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Due to its volume all content related to Linux Unified Key Setup (LUKS) has been moved to a separate project website.


New Methods in Hard Disk Encryption

This work investigates the state of the art in hard disk cryptography. As the choice of the cipher mode is essential for the security of hard disk data, we discuss the recent cipher mode developments at two standardisation bodies, NIST and IEEE. It is a necessity to consider new developments, as the most common cipher mode -- namely CBC -- has many security problems. This work devotes a chapter to the analysis of CBC weaknesses.

Next to others, the main contributions of this work are (1) efficient algorithms for series of multiplications in a finite field (Galois Field), (2) analysis of the security of password-based cryptography with respect to low entropy attacks and (3) a design template for secure key management, namely TKS1. For the latter, it is assumed that key management has to be done on regular user hardware in the absence of any special security hardware like key tokens. We solve the problems arising from magnetic storage by introducing a method called anti-forensic information splitter.

This work is complemented by the presentation of a system implementing a variant of TKS1. It is called LUKS and it was developed and implemented by the author of this work.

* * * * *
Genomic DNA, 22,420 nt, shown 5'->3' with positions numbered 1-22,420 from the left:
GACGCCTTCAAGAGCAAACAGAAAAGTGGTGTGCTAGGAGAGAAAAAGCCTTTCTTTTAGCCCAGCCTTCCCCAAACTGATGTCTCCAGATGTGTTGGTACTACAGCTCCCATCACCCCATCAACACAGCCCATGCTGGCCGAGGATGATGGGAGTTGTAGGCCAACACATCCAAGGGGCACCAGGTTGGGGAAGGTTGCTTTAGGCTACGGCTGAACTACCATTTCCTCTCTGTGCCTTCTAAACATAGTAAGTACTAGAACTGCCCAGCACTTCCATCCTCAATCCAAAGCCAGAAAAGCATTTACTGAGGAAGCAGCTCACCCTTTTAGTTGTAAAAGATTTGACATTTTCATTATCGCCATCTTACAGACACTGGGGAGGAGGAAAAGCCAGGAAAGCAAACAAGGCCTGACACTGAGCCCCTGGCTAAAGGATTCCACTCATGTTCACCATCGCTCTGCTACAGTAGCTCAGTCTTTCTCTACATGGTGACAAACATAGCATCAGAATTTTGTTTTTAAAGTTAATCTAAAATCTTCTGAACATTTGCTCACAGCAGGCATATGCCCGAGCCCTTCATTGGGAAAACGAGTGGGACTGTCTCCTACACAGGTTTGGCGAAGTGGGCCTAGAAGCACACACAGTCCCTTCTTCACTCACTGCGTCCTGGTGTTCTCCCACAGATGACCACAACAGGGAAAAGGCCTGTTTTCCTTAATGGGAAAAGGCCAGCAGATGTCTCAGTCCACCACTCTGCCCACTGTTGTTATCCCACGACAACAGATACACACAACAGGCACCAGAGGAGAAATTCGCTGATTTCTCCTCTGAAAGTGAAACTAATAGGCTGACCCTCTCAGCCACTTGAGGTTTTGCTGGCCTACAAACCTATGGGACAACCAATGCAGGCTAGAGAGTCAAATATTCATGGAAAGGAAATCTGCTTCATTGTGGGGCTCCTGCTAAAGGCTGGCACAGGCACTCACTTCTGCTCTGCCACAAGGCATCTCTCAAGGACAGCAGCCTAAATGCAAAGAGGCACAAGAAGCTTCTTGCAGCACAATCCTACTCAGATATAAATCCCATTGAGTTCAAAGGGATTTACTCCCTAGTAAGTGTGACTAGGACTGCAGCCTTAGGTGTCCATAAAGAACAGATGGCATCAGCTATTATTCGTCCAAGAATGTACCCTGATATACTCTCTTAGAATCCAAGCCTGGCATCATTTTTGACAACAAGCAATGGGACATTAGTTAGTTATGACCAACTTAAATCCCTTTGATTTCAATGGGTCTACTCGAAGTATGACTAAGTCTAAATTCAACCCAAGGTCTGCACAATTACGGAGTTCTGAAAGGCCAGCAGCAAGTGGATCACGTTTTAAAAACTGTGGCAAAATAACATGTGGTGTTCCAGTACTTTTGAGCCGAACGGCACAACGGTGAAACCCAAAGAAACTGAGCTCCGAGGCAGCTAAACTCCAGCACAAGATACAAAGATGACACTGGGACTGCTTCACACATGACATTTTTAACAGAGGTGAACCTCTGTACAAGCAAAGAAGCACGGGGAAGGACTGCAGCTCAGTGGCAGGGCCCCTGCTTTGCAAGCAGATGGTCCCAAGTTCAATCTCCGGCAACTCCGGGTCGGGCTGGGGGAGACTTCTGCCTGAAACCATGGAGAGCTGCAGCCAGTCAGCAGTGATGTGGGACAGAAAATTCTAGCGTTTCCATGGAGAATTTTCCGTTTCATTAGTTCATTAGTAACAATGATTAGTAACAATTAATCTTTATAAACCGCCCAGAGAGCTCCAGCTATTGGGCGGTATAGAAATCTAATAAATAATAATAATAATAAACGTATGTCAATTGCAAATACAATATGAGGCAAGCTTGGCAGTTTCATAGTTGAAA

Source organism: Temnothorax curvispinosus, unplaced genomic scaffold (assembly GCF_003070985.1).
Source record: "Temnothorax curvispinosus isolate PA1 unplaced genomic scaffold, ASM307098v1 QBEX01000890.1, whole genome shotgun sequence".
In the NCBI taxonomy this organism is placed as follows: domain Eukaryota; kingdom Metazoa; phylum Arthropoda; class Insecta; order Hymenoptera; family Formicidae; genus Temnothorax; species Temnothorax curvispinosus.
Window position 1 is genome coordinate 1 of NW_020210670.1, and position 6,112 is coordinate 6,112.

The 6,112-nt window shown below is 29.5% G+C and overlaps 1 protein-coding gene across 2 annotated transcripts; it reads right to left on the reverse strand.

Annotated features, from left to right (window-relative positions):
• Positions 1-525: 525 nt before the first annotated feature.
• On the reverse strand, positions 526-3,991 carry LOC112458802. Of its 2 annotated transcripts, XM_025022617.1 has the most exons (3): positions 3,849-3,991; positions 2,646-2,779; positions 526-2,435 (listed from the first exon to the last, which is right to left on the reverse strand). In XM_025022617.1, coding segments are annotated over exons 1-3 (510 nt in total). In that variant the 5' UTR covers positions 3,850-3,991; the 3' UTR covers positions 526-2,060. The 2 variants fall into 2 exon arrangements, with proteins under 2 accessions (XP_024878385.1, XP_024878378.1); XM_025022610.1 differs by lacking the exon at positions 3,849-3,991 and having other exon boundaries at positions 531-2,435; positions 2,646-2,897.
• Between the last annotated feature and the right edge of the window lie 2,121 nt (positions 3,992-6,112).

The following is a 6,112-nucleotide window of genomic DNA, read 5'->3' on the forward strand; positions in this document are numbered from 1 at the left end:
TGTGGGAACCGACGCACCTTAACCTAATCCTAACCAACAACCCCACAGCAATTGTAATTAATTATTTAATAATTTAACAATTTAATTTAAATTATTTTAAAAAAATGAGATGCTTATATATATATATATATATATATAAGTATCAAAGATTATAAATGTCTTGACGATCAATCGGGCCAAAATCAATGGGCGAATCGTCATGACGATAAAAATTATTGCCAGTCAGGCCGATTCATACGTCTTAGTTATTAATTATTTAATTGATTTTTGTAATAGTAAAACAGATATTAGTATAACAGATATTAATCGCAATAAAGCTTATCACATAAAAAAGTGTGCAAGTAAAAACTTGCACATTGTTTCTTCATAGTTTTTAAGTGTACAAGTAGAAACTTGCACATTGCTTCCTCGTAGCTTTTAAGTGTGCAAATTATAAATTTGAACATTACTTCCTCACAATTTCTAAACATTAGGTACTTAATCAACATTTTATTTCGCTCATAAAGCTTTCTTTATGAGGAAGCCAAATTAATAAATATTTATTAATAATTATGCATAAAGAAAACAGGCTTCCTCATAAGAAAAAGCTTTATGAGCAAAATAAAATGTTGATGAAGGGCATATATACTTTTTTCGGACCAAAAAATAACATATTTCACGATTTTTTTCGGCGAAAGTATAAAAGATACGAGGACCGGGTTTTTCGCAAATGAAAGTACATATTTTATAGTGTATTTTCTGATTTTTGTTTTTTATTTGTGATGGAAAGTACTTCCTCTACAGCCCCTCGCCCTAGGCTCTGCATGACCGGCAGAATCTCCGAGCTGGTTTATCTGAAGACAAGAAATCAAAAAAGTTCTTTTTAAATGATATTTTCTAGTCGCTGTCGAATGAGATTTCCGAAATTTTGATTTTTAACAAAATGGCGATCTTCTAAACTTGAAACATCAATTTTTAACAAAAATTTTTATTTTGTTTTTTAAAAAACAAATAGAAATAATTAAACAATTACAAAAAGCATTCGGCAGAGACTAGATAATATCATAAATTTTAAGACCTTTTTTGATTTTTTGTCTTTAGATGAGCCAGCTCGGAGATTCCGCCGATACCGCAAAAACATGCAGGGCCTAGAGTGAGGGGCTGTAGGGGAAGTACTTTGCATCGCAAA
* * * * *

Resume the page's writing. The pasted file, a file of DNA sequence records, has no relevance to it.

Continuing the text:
TKS1 - An anti-forensic, two level, and iterated key setup scheme

This paper sketches the problems connected with usual hard disk encryption setups. It introduces the reader to PBKDF2, a password based key derive function, which provides better resistance against brute force attacks based on entropy weak user passwords. It proposes to use a two level hierarchy of cryptographic keys to provide the ability to change passwords and drafts solutions to the key storage problem arising when using two levels of cryptography due to the fact, that given the abilities of recent forensic data recovery methods, data can't be destroyed on magnetic storage media reliably.

LUKS On-Disk Format Specification

This document was moved to the LUKS website.


Encrypted Sector Salt Initialization Vector, short ESSIV derives from the equation E(Sector|Salt) = IV. To get an idea what ESSIV is about see my brief ESSIV description. Update: this patch has been merged in 2.6.10, in a little bit different form. Just upgrade to 2.6.10 to get ESSIV.

This article is translated to Serbo-Croatian language by Web Geeks .

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